Coach (COH) trades in the lower range of its historical valuation range and has a dividend yield. Marian Kessler, Portfolio Manager and Equity Research Analyst Becker Capital Management, expects this fine-accessories marketer to overcome seemingly short-term mishaps and includes COH in her high-quality, value investment portfolio.
“Coach, which has traditionally been a beloved growth name selling at a premium valuation multiple to the market and often to the retailers in general is one. Coach had a series of missteps, which we think are short-term in nature. Following a difficult fourth quarter, the stock is now trading at about 13 times earnings and an enterprise value of EBITDA of 8.5 times, which is in the lower quartile of its valuation range over the last 10 years. It has a decent dividend yield at 2.5%,” Kessler said.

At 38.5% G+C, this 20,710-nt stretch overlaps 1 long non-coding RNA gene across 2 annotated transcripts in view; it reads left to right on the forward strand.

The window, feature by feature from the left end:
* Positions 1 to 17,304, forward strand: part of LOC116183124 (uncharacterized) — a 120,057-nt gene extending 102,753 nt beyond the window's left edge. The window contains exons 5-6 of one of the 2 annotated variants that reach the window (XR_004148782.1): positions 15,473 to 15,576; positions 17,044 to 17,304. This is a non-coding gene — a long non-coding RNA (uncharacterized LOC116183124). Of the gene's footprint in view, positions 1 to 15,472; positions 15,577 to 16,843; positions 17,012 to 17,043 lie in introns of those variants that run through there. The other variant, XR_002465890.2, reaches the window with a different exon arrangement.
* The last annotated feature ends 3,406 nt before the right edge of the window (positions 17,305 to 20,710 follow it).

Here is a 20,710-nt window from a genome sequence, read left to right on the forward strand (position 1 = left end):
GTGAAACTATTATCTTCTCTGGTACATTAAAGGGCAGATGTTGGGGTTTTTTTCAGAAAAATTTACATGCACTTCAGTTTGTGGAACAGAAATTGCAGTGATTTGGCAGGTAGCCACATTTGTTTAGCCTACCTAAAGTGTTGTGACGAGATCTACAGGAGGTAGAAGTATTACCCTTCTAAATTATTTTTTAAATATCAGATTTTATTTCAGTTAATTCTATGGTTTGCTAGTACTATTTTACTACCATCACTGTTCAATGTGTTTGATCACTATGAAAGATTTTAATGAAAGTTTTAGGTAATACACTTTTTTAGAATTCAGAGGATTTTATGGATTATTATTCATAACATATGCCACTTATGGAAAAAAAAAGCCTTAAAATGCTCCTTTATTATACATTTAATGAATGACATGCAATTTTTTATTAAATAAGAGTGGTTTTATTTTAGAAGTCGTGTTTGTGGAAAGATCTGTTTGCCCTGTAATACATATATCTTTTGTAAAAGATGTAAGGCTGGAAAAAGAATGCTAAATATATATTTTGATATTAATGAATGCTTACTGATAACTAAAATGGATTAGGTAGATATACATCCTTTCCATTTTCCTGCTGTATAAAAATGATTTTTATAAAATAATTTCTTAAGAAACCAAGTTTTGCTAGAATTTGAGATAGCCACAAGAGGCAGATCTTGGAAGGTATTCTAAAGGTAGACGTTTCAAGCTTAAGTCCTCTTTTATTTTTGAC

Kessler says stock performance in the market has recently been heavily macro-driven, and she says much of the volatility can be attributed to the global crisis, fears about the European Union and the euro, and other headline risks. Kessler takes advantage of volatility, she says, and uses four primary criteria to dispassionately select stocks like COH.
“We buy stocks that meet four primary criteria. The stocks must be out of favor, as measured by sentiment or trading range, and they must be good-quality companies. We do not buy turnarounds and are not contrarian investors. We don’t buy distressed or speculative issues. We buy stocks that are trading at attractive valuations either to their historic norms — relative value — or stocks trading at a valuation discount to the market as a whole, otherwise coined an absolute value. The fourth criteria for inclusion in a Becker portfolio is that a company has to have a stable-to-improving roadmap in the future. For us, it’s not enough to buy a cheap stock. We want to buy good-quality companies with good growth prospects, but at valuation discounts,” Kessler said.
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